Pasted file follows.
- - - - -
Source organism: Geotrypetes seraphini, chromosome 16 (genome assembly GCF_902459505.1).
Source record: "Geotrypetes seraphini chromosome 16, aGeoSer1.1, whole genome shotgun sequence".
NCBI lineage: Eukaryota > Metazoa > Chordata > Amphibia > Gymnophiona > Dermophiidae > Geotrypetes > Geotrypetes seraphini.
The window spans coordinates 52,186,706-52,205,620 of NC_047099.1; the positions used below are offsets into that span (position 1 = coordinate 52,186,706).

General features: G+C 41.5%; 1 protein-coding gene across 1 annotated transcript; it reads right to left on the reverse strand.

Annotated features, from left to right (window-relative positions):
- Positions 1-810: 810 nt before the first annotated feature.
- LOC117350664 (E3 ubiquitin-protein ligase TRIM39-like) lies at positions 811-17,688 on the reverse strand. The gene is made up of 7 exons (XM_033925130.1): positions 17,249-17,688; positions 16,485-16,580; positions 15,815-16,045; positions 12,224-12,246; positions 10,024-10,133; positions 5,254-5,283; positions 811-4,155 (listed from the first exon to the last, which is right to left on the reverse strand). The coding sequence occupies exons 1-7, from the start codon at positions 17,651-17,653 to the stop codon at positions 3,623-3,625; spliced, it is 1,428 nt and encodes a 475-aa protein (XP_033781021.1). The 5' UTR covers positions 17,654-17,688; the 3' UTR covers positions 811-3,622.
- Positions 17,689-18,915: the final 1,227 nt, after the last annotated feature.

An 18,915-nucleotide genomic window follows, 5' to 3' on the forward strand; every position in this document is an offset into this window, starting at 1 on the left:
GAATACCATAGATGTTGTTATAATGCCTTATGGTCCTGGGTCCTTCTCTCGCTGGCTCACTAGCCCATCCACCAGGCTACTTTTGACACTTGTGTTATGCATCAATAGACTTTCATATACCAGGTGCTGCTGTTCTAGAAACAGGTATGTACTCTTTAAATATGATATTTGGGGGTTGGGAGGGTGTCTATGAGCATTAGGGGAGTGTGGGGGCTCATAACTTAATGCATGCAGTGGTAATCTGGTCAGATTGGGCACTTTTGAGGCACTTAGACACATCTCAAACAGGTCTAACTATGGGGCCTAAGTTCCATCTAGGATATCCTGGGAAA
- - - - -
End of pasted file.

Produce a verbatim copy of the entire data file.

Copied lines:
Source organism: Geotrypetes seraphini, chromosome 16 (genome assembly GCF_902459505.1).
Source record: "Geotrypetes seraphini chromosome 16, aGeoSer1.1, whole genome shotgun sequence".
NCBI lineage: Eukaryota > Metazoa > Chordata > Amphibia > Gymnophiona > Dermophiidae > Geotrypetes > Geotrypetes seraphini.
The window spans coordinates 52,186,706-52,205,620 of NC_047099.1; the positions used below are offsets into that span (position 1 = coordinate 52,186,706).

General features: G+C 41.5%; 1 protein-coding gene across 1 annotated transcript; it reads right to left on the reverse strand.

Annotated features, from left to right (window-relative positions):
- Positions 1-810: 810 nt before the first annotated feature.
- LOC117350664 (E3 ubiquitin-protein ligase TRIM39-like) lies at positions 811-17,688 on the reverse strand. The gene is made up of 7 exons (XM_033925130.1): positions 17,249-17,688; positions 16,485-16,580; positions 15,815-16,045; positions 12,224-12,246; positions 10,024-10,133; positions 5,254-5,283; positions 811-4,155 (listed from the first exon to the last, which is right to left on the reverse strand). The coding sequence occupies exons 1-7, from the start codon at positions 17,651-17,653 to the stop codon at positions 3,623-3,625; spliced, it is 1,428 nt and encodes a 475-aa protein (XP_033781021.1). The 5' UTR covers positions 17,654-17,688; the 3' UTR covers positions 811-3,622.
- Positions 17,689-18,915: the final 1,227 nt, after the last annotated feature.

An 18,915-nucleotide genomic window follows, 5' to 3' on the forward strand; every position in this document is an offset into this window, starting at 1 on the left:
GAATACCATAGATGTTGTTATAATGCCTTATGGTCCTGGGTCCTTCTCTCGCTGGCTCACTAGCCCATCCACCAGGCTACTTTTGACACTTGTGTTATGCATCAATAGACTTTCATATACCAGGTGCTGCTGTTCTAGAAACAGGTATGTACTCTTTAAATATGATATTTGGGGGTTGGGAGGGTGTCTATGAGCATTAGGGGAGTGTGGGGGCTCATAACTTAATGCATGCAGTGGTAATCTGGTCAGATTGGGCACTTTTGAGGCACTTAGACACATCTCAAACAGGTCTAACTATGGGGCCTAAGTTCCATCTAGGATATCCTGGGAAA